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The landscape had become so harsh it seemed it could no longer sustain life.  There was the beauty of the vast, open sky, but after passing through Moon Valley, the harsh environment seemed to carry on forever.

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But as we neared the coast, a line of mist appeared on the horizon and a covering of mossy green lichens coated the sand.  Unique in the world, there are over 100 types of lichen in this desert.  This area is also the source for those tiny air plants that are sold everywhere – plants that don’t attach themselves to anything and require only a misting of moisture for water.

We finally arrived at the coast and pulled into the former British colonial naval port town of Walvis Bay.  We drove toward the lagoon, where I began watching hopefully for pink.

Flamingo
Status:  Vulnerable

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We passed by a massive sea salt production facility and began to understand that this was why flamingos were here, and we got answers to a few other questions, too.   The algae and crustaceans they eat thrive in high saline or alkaline conditions.  According to Curiosity.com, flamingos make themselves at home on some of the most toxic, caustic bodies of water in the world. The water they prefer is often flesh-strippingly alkaline, and the ground that surrounds the shores absorbs those harmful properties. The scaly skin on their legs is tough enough to handle it, but their softer flesh is a little more at risk.  That’s why they sleep standing up.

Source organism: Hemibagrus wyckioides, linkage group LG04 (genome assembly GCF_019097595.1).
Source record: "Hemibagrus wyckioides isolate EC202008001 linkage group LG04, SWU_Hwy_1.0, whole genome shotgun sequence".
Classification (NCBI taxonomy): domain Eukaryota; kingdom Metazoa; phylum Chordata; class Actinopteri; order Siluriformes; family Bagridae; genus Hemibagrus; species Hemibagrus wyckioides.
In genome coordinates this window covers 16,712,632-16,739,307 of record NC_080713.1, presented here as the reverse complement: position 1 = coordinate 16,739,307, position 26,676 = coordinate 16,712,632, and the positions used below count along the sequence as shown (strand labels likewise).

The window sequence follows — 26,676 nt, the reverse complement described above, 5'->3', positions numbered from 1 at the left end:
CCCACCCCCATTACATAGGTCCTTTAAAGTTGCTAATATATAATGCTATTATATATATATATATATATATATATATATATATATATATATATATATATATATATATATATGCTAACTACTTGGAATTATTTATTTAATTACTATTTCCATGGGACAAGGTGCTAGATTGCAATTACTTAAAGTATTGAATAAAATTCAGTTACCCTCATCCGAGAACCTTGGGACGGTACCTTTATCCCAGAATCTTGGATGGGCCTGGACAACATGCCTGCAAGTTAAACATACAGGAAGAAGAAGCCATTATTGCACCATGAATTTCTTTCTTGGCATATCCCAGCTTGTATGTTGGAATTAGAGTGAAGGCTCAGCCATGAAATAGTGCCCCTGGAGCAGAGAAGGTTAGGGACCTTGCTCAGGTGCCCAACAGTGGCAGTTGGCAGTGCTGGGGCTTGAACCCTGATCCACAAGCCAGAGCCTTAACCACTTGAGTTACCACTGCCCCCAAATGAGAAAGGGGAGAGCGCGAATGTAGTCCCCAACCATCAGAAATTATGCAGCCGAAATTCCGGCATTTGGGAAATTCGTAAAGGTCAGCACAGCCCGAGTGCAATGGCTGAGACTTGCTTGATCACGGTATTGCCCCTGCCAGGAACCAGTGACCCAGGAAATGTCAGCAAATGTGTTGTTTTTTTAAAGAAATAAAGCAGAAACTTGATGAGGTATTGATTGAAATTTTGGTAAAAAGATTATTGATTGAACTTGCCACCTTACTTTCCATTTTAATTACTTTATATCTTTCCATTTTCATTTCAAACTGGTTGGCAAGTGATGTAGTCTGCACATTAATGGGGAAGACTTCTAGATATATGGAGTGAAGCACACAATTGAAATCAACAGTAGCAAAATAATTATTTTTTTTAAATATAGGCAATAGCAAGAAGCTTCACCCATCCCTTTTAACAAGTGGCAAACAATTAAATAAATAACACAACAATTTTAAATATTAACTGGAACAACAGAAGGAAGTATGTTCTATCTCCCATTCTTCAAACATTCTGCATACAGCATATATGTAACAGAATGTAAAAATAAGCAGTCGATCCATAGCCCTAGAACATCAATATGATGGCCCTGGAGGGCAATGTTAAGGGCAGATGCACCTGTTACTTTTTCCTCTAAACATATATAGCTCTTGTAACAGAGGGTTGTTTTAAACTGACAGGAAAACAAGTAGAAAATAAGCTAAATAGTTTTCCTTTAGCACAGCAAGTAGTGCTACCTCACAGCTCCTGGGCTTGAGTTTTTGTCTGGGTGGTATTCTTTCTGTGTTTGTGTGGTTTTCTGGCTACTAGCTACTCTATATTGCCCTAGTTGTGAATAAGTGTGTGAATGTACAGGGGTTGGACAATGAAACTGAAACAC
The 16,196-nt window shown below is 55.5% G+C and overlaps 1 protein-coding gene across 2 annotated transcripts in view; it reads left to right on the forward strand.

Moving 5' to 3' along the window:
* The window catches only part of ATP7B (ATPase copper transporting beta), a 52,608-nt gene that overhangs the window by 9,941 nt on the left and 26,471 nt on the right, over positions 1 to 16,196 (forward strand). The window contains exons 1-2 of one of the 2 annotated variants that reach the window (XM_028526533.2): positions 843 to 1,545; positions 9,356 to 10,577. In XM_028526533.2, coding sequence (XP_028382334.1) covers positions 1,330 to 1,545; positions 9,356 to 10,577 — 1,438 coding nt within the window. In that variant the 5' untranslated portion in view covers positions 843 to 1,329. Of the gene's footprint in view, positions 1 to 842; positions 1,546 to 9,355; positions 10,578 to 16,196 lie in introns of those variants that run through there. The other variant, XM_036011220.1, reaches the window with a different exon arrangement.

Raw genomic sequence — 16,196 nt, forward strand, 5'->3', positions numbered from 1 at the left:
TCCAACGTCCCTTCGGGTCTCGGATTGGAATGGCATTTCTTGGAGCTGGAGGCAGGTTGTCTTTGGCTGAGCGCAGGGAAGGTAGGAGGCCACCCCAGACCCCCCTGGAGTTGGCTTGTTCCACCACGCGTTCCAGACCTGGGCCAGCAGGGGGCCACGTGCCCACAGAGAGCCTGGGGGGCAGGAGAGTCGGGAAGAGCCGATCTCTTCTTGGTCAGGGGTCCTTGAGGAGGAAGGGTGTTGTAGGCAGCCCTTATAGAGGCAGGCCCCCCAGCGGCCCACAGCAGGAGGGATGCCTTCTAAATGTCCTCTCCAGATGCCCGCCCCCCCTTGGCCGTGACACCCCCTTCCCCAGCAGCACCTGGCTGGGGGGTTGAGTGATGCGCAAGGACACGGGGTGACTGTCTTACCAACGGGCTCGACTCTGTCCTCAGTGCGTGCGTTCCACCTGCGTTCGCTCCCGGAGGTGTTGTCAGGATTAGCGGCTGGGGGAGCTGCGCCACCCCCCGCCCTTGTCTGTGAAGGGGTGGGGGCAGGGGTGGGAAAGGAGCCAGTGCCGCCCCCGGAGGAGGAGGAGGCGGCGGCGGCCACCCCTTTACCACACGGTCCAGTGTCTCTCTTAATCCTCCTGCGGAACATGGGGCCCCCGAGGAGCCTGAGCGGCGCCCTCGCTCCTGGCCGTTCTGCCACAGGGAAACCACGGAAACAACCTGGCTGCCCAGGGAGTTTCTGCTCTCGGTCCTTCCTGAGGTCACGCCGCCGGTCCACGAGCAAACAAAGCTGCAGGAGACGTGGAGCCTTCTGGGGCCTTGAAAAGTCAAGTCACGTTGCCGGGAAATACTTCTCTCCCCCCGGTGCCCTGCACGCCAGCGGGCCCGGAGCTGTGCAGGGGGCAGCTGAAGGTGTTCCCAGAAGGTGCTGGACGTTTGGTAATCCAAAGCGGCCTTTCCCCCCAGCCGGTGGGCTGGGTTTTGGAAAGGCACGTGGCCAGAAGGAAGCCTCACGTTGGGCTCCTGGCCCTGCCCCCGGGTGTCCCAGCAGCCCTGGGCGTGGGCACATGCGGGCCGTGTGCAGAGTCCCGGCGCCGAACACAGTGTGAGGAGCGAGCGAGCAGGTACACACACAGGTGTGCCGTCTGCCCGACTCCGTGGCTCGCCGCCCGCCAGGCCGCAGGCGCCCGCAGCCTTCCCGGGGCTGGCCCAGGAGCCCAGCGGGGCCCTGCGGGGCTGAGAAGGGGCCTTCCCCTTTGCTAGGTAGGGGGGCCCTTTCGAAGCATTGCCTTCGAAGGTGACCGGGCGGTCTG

Speaking of standing up, two scientists actually did an experiment with (already) dead flamingos and found that the joints in flamingos’ legs lock, allowing them to stand securely on one leg without losing their balance or using their muscles to stand.  Even dead, they remain standing when one leg is in the locked position.

Lesser and greater flamingos flock in large numbers to pools along the Namib Desert coast, particularly around Walvis Bay. They’re excellent fliers, and have been known to migrate up to 500 km overnight in search of proliferations of algae and crustaceans.  We must have seen over a thousand of them, along with a handful of pelicans and some plovers.  There were lots of colourful jellyfish here, too.

The greater and lesser flamingos are best distinguished by their colouration. Greater flamingos are white to light pink, and their beaks are whitish with a black tip. Lesser flamingos are a deeper pink – often reddish – colour, with dark-red beaks. Flamingo feeding is endearing, if not somewhat comical, worthy of two very short YT videos.

After a walk on the promenade along the mansion-lined lagoon, we continued on for a short drive on paved road to the former German colonial town of Swakopmund for two nights.

Best,

Jan

 

2 thoughts on “Think Pink!

  1. Hi Joyce,

    I hope you are well!

    We have not seek the Springbok pronking yet, and I didn’t get good photos of all the antelopes, but we have seen all of them. Still watching for that Springbok!

    Thanks for all your nice comments, I’m so glad you’re enjoying the blog!

    Hugs and love,

    Jan XOXO

    >